• General and cardiac health:
  • Blood lipids
  • Homocysteine
  • Liver function
  • Blood sugar (Hba1c)
  • Thyroid and HPA-axis function
  • Inflammation
  • Sex hormones

Even without consulting a practitioner you can make yourself aware of how your body is feeling and general symptoms to get a better idea of your inner health. Areas of your life to pay attention too:

  • Sleep quality and duration
  • Ability to recover from training
  • General fatigue levels
  • Libido
  • Mood and mindset or outlook on life
  • Females: Menstrual cycle health – is it regular? Do you suffer PMS?
  • Females: Peri and post menopause – are symptoms affecting your training and results?
  • Inflammation and niggles

7. Are you willing to make sacrifices?
This is a big one because Ironman will require sacrifices (or choices), either by you or those around you, which is why point five is so important. If your drive, purpose and your WHY are clear, then making these choices will be a no-brainer. But it’s still important to acknowledge the areas you may need to adjust in your life, such as:

  • Finances
  • Social life
  • Romantic life
  • Nutrition habits
  • Sleep
  • Work hours/balance.

8. Do you know your WHY?
There will be challenges along your Ironman journey, so it’s important to be able to tap into a deep level of motivation and fire in your belly during these times. I find that if athletes’ motivation for Ironman sits on a surface level, they struggle to get consistency and push through when the going gets tough. Your WHY needs to mean something to you; it needs to elicit a high level of emotion and motivate you intrinsically. Beating your best mate is not a WHY. Do you know your WHY?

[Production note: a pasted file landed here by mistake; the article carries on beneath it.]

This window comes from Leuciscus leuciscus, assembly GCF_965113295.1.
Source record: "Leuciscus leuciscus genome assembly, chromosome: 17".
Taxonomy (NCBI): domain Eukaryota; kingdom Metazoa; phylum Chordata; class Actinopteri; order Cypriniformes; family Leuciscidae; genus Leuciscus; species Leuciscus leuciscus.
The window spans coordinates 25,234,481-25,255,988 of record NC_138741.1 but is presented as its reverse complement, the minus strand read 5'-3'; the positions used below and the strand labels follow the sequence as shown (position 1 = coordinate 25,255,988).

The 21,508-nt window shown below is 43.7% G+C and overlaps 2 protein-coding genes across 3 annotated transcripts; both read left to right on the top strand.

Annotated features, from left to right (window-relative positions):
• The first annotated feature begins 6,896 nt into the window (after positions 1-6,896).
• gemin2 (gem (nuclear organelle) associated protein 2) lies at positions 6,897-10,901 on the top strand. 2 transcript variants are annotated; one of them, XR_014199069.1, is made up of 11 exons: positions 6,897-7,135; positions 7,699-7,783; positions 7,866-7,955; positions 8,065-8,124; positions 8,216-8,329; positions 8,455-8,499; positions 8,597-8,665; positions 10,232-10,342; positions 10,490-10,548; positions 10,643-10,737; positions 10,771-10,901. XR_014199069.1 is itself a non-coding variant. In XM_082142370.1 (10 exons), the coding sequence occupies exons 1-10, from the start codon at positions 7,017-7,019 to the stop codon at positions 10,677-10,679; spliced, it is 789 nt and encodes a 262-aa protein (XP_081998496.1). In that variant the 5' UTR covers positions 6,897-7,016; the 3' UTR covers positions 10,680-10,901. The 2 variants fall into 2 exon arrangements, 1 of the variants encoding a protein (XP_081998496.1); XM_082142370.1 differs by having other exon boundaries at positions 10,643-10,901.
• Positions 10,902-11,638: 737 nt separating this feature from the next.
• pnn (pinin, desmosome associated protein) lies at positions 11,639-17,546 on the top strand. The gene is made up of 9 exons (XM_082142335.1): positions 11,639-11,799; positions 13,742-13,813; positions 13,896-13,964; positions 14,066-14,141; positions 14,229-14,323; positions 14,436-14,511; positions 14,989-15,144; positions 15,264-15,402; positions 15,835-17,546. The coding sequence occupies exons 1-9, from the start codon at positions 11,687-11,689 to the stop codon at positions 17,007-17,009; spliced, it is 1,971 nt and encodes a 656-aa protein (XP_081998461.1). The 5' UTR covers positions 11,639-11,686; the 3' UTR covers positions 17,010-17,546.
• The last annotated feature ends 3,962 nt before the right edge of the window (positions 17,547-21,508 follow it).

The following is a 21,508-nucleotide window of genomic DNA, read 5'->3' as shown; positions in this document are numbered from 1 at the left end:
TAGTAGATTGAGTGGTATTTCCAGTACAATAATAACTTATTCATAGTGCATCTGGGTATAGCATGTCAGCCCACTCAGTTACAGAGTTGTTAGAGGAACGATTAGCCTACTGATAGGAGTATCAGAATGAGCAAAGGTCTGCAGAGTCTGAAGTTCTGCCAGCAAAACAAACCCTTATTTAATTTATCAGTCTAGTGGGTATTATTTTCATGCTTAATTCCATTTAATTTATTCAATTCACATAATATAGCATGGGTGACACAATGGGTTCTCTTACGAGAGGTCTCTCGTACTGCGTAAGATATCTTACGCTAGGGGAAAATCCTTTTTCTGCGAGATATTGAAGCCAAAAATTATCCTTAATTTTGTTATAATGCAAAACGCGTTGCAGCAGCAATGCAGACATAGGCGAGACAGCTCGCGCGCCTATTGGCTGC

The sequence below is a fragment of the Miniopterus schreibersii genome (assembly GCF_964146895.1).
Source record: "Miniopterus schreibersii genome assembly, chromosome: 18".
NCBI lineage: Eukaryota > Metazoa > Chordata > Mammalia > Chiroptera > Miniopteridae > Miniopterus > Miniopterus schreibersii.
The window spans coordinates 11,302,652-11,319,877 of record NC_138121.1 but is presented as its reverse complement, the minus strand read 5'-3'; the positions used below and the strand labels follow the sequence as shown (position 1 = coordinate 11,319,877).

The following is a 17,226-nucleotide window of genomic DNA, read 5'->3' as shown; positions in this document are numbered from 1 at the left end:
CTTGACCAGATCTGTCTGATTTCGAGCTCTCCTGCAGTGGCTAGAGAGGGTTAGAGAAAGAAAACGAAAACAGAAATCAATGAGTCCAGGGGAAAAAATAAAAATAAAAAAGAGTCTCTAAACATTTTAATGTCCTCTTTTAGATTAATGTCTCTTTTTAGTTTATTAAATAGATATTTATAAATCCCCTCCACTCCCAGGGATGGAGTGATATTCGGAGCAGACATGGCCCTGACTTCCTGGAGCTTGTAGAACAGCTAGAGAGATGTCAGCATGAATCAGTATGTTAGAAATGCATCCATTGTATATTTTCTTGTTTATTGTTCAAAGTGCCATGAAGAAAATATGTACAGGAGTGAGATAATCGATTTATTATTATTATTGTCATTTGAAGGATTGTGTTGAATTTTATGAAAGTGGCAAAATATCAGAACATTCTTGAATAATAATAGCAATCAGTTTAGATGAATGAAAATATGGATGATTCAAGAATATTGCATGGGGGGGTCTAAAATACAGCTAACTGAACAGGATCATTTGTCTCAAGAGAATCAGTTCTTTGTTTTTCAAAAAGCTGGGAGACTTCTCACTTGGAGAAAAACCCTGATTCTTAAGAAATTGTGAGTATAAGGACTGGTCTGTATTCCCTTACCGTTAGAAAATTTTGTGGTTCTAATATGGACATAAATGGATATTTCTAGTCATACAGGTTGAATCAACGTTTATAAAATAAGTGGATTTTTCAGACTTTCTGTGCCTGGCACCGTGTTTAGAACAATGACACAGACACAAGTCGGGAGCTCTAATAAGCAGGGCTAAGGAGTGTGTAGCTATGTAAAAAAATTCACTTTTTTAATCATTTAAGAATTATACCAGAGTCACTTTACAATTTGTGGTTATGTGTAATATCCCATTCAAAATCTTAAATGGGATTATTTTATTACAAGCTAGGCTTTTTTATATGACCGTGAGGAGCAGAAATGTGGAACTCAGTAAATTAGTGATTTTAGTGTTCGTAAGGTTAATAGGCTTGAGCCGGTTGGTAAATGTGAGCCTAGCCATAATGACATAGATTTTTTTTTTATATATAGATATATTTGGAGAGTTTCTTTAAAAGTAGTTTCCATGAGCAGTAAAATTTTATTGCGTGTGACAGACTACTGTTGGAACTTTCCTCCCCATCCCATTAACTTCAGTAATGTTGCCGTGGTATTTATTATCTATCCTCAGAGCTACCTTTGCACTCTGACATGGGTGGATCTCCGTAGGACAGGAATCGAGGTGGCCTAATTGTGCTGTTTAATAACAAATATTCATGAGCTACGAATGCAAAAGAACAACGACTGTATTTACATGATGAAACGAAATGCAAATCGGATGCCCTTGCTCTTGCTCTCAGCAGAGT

Write it down, explore it, and remember it.

Now that you’ve read through theseeight questions write down your key actions steps required to address each one. I hope this process then enables you to enter your first or next Ironman with confidence and clarity of the path ahead. Despite the sacrifices, fatigue, time and commitment required for Ironman, I can wholeheartedly tell you it’s worth it. Running down that finish shoot hearing the words “YOU ARE AN IRONMAN” is a moment that will stay with you forever.

Resources:
www.trainingpeaks.com/blog/aerobic-endurance-and-decoupling/
www.functionalmovementsystems.com.au
www.acnem.org.au

ABOUT THE AUTHOR

Katee Gray

Katee is a self confessed “Hormone Nerd” with a background in Exercise Science and a passion for Triathlon. She combines her knowledge or physiology, functional anatomy, and testing protocols from her Bachelor of Exercise Science with research from fields of hormonal balance, female reproduction systems and triathlon related studies specific to females to coach and guide endurance athletes, which ultimately led her to penning her book: “Healing The Grumpy Athlete” - Embrace your Hormones and Achieve your Athletic Potential.
For more information check out www.holisticendurance.com.au
Facebook: @Holisticendurance
Twitter: @KateePeds